We returned to the historic center of Merida for another wonderful
The seats of the Teatro Peon Contreras were filled to capacity.
The evening entertainment commenced with a huge guitar ensemble.
The main event focused on the Ballet.
Many, many of Mexico’s ballet dancers assembled to perform a special
tribute to a renowned Maestra and Professor of Ballet Dance at the University in
Merida. She has provided her
teaching talents for 45 years of service to the arts.
The tremendous respect for this honored Profesora de Danzas was clearly
SUNDAY MERIDA to UXMAL and
the PUUC REGION
The breakfast area at the Hotel Dolores Alba…
UXMAL is one of our favorite Mayan archaeological sites.
Having visited here numerous times, I continue to be amazed by its
Very unusual because of its rounded, curved sides, the Pyramid of the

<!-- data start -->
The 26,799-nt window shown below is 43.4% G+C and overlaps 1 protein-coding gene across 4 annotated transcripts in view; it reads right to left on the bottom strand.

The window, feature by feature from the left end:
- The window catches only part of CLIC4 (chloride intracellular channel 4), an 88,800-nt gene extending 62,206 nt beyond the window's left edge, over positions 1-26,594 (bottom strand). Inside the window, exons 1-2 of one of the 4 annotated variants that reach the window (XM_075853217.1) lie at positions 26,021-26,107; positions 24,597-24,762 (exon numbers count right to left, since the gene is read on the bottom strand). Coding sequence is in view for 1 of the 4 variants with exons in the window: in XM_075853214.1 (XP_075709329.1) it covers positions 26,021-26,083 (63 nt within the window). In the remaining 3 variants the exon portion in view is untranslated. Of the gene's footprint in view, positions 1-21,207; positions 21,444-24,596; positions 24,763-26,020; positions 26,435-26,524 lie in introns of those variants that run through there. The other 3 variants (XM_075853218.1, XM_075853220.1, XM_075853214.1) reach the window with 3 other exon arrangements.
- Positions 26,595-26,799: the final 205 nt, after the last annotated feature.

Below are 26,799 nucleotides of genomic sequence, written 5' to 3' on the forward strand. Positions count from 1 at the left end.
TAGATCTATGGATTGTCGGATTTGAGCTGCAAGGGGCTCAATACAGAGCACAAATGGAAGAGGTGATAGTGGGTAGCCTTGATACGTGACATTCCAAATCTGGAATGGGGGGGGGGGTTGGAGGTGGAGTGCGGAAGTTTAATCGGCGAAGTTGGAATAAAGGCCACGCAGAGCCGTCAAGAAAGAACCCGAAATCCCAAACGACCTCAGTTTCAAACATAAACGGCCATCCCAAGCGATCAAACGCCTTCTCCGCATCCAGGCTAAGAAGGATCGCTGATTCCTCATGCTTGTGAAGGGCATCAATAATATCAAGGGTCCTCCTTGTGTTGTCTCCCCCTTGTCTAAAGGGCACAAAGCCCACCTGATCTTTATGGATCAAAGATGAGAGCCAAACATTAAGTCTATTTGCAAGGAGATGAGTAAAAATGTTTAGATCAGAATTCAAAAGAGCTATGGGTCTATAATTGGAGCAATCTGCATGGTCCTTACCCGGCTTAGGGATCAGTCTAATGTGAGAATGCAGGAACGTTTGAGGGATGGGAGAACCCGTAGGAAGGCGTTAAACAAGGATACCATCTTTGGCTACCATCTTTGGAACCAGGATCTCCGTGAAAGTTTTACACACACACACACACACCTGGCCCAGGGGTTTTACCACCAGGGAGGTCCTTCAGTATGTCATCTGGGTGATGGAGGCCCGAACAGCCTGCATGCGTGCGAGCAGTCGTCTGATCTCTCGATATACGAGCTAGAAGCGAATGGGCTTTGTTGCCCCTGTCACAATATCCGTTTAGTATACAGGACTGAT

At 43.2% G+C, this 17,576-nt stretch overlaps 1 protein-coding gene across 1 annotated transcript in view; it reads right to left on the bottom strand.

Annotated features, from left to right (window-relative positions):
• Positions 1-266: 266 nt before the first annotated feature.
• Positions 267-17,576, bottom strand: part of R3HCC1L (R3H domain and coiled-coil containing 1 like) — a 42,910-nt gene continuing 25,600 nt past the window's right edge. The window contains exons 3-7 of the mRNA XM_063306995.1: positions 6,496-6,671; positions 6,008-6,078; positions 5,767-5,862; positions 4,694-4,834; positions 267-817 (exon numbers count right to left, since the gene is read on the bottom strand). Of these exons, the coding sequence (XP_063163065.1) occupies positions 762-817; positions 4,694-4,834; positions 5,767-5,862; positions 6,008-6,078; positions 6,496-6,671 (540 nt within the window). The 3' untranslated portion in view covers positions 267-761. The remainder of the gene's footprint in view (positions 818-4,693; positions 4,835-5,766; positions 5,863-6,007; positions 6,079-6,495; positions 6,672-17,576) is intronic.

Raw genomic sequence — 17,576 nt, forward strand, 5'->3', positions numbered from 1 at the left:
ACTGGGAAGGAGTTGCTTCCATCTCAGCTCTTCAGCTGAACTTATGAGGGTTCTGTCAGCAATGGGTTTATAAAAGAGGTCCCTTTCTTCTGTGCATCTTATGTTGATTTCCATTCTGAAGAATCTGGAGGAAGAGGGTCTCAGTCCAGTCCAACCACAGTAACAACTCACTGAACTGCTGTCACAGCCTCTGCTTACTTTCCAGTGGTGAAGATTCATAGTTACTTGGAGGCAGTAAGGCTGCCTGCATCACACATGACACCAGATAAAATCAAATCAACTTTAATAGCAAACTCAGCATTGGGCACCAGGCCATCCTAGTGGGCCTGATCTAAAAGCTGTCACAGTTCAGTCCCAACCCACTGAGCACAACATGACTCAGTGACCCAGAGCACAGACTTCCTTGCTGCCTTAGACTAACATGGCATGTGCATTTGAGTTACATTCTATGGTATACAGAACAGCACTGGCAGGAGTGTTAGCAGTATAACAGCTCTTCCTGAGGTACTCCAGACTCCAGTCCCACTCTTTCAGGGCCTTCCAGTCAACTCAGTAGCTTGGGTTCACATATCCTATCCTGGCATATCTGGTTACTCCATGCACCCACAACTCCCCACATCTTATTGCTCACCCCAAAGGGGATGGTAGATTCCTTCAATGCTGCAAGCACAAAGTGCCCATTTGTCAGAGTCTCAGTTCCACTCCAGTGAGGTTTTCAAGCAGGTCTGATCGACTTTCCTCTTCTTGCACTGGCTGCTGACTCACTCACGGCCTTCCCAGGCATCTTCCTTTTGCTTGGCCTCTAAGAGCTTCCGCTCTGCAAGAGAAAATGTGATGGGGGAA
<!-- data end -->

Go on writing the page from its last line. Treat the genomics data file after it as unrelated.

Magician (sometimes called, the House of the Dwarf) rises dramatically to
its temple structure at the top.
There are 150 steps, which are flanked by masks depicting the rain god.
Most of the ancient city's
extensive construction took place while Uxmal was a major Mayan capital (circa
850-925 AD), though after about 1000 AD, Toltec invaders took control and most
development had ceased by 1100 AD.
The area, known as the Nunnery, contains a series of four
temples, or structures, positioned around a quadrangle courtyard…
One of the friezes depicts a pair of feathered serpents, including
rattler tails and a man emerging from the snake’s mouth. Numerous human and
animal figures are interspersed.
The ball court area…
Prehistoric-looking Iguana roam freely around the grounds…
View of the Nunnery and the Temple of the Magician…
House of the Turtles (or Temple of the Turtles)…
The Great Pyramid is older than most of the buildings on the site and
dates about 750-850 AD. The temple at the top bears carvings of birds and is
most often called the Temple of the Macaws.
Just ask Judy, that’s one heck of a lot of steps…
The beautiful, but unfortunately in near ruin, the House of the Doves…